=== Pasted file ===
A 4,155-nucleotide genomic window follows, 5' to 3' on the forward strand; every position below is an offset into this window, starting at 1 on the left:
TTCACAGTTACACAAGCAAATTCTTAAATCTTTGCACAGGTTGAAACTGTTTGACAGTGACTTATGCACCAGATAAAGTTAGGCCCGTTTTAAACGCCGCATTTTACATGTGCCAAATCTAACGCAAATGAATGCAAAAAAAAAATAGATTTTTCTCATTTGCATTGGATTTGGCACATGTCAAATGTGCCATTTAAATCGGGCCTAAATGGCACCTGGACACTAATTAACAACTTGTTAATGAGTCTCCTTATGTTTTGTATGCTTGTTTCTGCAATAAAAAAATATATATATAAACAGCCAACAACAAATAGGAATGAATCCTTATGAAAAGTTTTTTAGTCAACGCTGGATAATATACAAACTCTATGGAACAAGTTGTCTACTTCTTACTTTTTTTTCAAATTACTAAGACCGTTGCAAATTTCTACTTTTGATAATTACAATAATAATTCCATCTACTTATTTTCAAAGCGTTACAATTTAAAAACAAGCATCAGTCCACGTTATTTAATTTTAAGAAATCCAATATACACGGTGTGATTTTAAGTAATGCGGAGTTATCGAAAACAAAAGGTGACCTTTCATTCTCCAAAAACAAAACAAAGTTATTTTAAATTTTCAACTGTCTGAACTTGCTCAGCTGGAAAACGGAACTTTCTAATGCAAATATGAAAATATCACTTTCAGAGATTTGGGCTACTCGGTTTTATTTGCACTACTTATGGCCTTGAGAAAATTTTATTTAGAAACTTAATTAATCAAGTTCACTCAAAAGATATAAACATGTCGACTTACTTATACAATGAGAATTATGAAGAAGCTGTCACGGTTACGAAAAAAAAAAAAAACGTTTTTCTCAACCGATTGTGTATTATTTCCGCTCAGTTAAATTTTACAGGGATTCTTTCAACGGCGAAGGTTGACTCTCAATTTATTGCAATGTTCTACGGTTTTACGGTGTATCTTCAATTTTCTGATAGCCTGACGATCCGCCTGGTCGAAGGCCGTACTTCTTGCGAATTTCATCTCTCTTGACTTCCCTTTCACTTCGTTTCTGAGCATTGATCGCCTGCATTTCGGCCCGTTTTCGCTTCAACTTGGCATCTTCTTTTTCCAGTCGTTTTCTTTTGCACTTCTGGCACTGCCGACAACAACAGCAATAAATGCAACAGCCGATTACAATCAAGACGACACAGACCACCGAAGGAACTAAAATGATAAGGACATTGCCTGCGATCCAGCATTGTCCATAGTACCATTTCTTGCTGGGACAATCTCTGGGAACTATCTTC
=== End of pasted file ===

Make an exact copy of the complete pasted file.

A 4,155-nucleotide genomic window follows, 5' to 3' on the forward strand; every position below is an offset into this window, starting at 1 on the left:
TTCACAGTTACACAAGCAAATTCTTAAATCTTTGCACAGGTTGAAACTGTTTGACAGTGACTTATGCACCAGATAAAGTTAGGCCCGTTTTAAACGCCGCATTTTACATGTGCCAAATCTAACGCAAATGAATGCAAAAAAAAAATAGATTTTTCTCATTTGCATTGGATTTGGCACATGTCAAATGTGCCATTTAAATCGGGCCTAAATGGCACCTGGACACTAATTAACAACTTGTTAATGAGTCTCCTTATGTTTTGTATGCTTGTTTCTGCAATAAAAAAATATATATATAAACAGCCAACAACAAATAGGAATGAATCCTTATGAAAAGTTTTTTAGTCAACGCTGGATAATATACAAACTCTATGGAACAAGTTGTCTACTTCTTACTTTTTTTTCAAATTACTAAGACCGTTGCAAATTTCTACTTTTGATAATTACAATAATAATTCCATCTACTTATTTTCAAAGCGTTACAATTTAAAAACAAGCATCAGTCCACGTTATTTAATTTTAAGAAATCCAATATACACGGTGTGATTTTAAGTAATGCGGAGTTATCGAAAACAAAAGGTGACCTTTCATTCTCCAAAAACAAAACAAAGTTATTTTAAATTTTCAACTGTCTGAACTTGCTCAGCTGGAAAACGGAACTTTCTAATGCAAATATGAAAATATCACTTTCAGAGATTTGGGCTACTCGGTTTTATTTGCACTACTTATGGCCTTGAGAAAATTTTATTTAGAAACTTAATTAATCAAGTTCACTCAAAAGATATAAACATGTCGACTTACTTATACAATGAGAATTATGAAGAAGCTGTCACGGTTACGAAAAAAAAAAAAAACGTTTTTCTCAACCGATTGTGTATTATTTCCGCTCAGTTAAATTTTACAGGGATTCTTTCAACGGCGAAGGTTGACTCTCAATTTATTGCAATGTTCTACGGTTTTACGGTGTATCTTCAATTTTCTGATAGCCTGACGATCCGCCTGGTCGAAGGCCGTACTTCTTGCGAATTTCATCTCTCTTGACTTCCCTTTCACTTCGTTTCTGAGCATTGATCGCCTGCATTTCGGCCCGTTTTCGCTTCAACTTGGCATCTTCTTTTTCCAGTCGTTTTCTTTTGCACTTCTGGCACTGCCGACAACAACAGCAATAAATGCAACAGCCGATTACAATCAAGACGACACAGACCACCGAAGGAACTAAAATGATAAGGACATTGCCTGCGATCCAGCATTGTCCATAGTACCATTTCTTGCTGGGACAATCTCTGGGAACTATCTTC